Where does the normal line to the parabola $ y = x^2 - 1 $ at the point (-1, 0) intersect the parabola a second time? Illustrate with a sketch.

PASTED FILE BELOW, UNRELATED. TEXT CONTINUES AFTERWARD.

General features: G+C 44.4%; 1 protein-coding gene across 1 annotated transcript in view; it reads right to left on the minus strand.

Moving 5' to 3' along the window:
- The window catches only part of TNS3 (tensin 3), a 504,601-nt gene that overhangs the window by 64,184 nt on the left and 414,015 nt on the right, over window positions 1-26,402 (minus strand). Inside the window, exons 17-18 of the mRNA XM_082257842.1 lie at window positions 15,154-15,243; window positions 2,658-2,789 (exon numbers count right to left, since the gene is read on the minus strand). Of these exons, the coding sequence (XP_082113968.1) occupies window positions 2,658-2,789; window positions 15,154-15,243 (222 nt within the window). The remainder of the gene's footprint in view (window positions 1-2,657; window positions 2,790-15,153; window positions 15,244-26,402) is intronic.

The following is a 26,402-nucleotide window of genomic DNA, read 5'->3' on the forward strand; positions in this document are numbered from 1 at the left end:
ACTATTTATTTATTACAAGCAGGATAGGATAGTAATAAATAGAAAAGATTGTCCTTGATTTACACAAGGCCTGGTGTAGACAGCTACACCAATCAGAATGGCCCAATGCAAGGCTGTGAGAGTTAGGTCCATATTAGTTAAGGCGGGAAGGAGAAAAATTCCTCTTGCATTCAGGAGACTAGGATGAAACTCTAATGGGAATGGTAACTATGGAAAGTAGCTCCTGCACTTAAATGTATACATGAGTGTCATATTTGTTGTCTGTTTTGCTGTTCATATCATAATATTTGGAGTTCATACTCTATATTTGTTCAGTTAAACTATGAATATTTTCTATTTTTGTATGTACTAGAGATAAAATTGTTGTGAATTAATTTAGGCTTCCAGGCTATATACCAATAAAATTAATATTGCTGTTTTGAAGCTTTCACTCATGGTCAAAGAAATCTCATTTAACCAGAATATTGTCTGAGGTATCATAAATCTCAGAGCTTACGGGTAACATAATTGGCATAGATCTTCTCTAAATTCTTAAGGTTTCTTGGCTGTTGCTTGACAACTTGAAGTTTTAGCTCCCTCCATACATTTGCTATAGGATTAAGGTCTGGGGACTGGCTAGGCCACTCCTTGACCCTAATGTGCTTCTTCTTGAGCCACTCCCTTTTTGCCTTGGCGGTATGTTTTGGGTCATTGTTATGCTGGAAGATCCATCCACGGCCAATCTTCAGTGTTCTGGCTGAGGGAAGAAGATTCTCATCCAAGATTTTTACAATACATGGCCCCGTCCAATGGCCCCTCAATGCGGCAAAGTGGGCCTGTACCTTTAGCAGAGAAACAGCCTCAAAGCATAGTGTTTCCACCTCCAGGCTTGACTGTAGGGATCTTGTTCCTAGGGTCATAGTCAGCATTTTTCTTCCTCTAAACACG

Yeah, it's clear. So inhumane here. So we're finding where the normal line to the parappa below y equals X squared minus one. That negative one comma zero intersects the graph a second time. We're gonna first take the derivative and get two acts. And this gives us a slope of two. Which means our perpendicular slope is 1/2 which is our normal. So, are you normal? Up a M of end? We'll take the points, X I'm a X squared minus one and negative one comma zero. Get a square minus one minus zero. Over X minus. Negative one. We get excess ik X minus one. We're going to set them equal to each other for 1/2 is equal to X minus one. We get X is equal to three over two. You know why I value when we plug it in by over four. To get our normal line equation? We just put our X and why values in we get 1/2 X plus 1/2 the one we graft this. I look like this, our crapola. And then I lie. They touch each other, and right here we're talking about the intersection right here.